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Obituary: The Revd Robert Carter

by
25 February 2022

A correspondent writes:

THE Revd Robert Carter’s involvement in Anglican worship dated from 1945, when he was admitted as a chorister at St Luke’s, Eccleshill, where, for many years, his father was a churchwarden. Here, his faith grew. Hearing the gospel from lectern and pulpit, nourished by music from choir and organ, and strengthened by witnessing the pastoral commitment of the Vicar, Canon Lewis Thomas, he was given life-long inspiration.

Known widely among friends and associates as Bob, he was educated at Woodhouse Grove School, before doing his National Service in the Royal Air Force. Back in civilian life, he qualified as a textile designer and, while working in this industry, studied to become a licensed lay reader. Experience in this post enabled him to develop his skills: a perceptive sympathy with those in need, and a preaching style that combined sincerity with light humour and easily achieved communication with his congregations. His vocation was confirmed.

In 1962, he started ordination training at Cranmer Hall, Durham. He was ordained deacon in 1965 and priest the next year. He served two curacies in busy West Riding towns: largely rural Otley, and then mainly industrial Keighley. These prepared him for his appointment, in 1973, as the Vicar of Cowling, a village with a varied population comprising long-established farming families and a growing number of commuting professionals.

Bob’s friendly and approachable nature served him well in Cowling. He soon got to know his parishioners, and they grew to trust and support him. For 27 years, while discharging his responsibilities in a parish that, like so many others, was not generously funded, Bob’s versatility was well employed, whether in mowing the churchyard, climbing the tower to maintain the clock, or acting as stand-by organist.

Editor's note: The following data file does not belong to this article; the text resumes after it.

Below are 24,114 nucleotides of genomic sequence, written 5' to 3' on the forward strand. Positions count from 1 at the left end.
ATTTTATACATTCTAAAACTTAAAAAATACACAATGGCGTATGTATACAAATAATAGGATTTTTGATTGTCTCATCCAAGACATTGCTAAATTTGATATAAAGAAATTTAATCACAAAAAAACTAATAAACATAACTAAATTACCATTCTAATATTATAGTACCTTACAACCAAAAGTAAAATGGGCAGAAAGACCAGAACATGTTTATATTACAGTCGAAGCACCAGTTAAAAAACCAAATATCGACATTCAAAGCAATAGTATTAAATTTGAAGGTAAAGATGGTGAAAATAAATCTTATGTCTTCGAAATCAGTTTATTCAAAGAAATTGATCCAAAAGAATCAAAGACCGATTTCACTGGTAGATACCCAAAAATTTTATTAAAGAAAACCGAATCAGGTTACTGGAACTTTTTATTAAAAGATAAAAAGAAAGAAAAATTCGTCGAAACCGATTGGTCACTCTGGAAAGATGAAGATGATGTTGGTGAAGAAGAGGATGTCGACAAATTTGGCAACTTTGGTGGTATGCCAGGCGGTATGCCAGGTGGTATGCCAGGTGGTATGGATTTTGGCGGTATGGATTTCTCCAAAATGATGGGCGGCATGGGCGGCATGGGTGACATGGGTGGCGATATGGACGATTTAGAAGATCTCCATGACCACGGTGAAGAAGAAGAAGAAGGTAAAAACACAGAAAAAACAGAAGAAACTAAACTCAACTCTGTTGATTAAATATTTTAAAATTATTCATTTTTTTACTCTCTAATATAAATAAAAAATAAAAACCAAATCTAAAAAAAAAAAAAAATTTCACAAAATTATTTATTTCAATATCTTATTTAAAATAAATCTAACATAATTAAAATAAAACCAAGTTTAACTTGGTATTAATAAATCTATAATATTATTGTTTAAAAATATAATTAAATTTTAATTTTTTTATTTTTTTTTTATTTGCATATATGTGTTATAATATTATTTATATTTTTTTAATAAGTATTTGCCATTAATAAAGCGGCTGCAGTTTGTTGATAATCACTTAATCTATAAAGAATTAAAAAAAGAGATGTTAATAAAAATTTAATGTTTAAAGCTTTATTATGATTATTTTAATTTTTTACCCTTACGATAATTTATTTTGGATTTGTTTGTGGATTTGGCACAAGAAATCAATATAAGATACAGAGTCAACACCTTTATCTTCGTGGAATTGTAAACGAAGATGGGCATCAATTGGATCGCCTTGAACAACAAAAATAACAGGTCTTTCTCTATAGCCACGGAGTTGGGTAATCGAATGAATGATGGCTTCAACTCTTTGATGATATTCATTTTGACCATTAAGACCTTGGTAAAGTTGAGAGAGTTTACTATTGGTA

For recreation, he found plenty of local opportunities to watch cricket matches. Realising that his playing days were now over, he made enquiries about becoming an umpire. Having an encyclopaedic knowledge of the laws of cricket, a strong voice, and a traditional white coat and cap, he was welcomed into the prestigious Bradford League. When his parish diary permitted, he stood in league, cup, and charity matches for many seasons. These duties were stretched even further when Bradford diocese talked him into becoming its honorary umpire.

From his schooldays, Bob had enjoyed the challenge of solving quizzes and puzzles. Being fascinated by the subtlety of words — their coincidences and ambiguities — he became successful at solving cryptic crosswords, particularly the complex versions published in broadsheet newspapers. As this satisfaction was tending to fade, he met a further challenge by progressing from solver to setter. Bob particularly enjoyed crafting a crossword based on a specialised vocabulary; for example, he compiled a series of cricket crosswords.

Then, turning his attention to ecclesiastical themes, he submitted a specimen puzzle to the Church Times, which had published its first crossword in 1989. An encouraging reception from Don Manley, who co-ordinated the crosswords, brought him an invitation to join the group of regular contributors.

In an article written a few years later, Don recounted the history and character of this weekly feature. It differed from most other crosswords by being “churchy”, but, Don added, “We like a bit of humour, too!” This formula nicely matched Bob’s gifts, and his first puzzle was accepted in November 1993. Its clues included “Damaged choirman’s sustained note (8)”. [Answer: harmonic.] Altogether, Bob compiled more than 100 crosswords for the Church Times, the last in November 2021. In appreciation of Bob’s contributions, Don wrote: “He was very good at poking fun, and always brought a smile to my face.”

Bob’s health deteriorated during the early months of 2021, and, after a period in hospital, he moved into a care home, where he died on 12 December, aged 86. Even there, it was obvious that, surrounded by restrictions imposed by the pandemic, Bob was still bringing smiles to faces and, in response to requests, offering pastoral support to staff and fellow patients.

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